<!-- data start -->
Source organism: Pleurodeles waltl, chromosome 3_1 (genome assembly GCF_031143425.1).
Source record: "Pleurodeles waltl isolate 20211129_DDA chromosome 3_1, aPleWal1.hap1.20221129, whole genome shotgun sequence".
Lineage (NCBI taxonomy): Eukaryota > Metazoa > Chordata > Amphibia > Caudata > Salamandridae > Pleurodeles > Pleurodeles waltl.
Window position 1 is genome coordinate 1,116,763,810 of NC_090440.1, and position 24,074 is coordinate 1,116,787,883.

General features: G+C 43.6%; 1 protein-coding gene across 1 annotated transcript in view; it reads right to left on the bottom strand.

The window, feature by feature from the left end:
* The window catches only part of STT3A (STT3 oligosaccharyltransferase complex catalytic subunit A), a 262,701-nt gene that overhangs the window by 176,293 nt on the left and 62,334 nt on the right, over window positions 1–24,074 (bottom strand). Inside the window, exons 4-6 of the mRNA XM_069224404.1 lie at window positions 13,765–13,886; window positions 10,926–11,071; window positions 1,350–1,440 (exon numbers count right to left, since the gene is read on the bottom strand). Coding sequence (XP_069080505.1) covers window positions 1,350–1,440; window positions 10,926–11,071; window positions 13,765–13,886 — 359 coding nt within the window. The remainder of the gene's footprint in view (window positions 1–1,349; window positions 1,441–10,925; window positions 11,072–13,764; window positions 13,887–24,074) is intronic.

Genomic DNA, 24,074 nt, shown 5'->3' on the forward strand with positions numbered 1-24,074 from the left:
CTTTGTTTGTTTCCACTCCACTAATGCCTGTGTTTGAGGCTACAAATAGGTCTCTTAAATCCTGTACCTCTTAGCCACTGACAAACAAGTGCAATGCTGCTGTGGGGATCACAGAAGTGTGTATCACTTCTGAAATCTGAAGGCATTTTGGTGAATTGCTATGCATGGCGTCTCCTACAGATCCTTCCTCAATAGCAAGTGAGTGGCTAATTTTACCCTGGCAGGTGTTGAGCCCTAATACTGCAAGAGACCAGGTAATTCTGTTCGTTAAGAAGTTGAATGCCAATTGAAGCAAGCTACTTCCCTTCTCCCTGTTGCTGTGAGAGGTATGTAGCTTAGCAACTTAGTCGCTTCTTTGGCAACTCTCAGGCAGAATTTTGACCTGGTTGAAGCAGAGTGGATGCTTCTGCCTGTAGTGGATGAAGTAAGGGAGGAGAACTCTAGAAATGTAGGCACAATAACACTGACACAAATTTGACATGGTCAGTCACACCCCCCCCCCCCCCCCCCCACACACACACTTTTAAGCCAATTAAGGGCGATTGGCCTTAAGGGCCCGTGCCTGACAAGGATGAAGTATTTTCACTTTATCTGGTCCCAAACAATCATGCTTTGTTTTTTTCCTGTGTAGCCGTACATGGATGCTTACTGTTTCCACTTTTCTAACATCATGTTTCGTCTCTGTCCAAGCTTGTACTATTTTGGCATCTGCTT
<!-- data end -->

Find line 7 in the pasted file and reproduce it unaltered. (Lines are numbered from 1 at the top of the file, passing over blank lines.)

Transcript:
* The window catches only part of STT3A (STT3 oligosaccharyltransferase complex catalytic subunit A), a 262,701-nt gene that overhangs the window by 176,293 nt on the left and 62,334 nt on the right, over window positions 1–24,074 (bottom strand). Inside the window, exons 4-6 of the mRNA XM_069224404.1 lie at window positions 13,765–13,886; window positions 10,926–11,071; window positions 1,350–1,440 (exon numbers count right to left, since the gene is read on the bottom strand). Coding sequence (XP_069080505.1) covers window positions 1,350–1,440; window positions 10,926–11,071; window positions 13,765–13,886 — 359 coding nt within the window. The remainder of the gene's footprint in view (window positions 1–1,349; window positions 1,441–10,925; window positions 11,072–13,764; window positions 13,887–24,074) is intronic.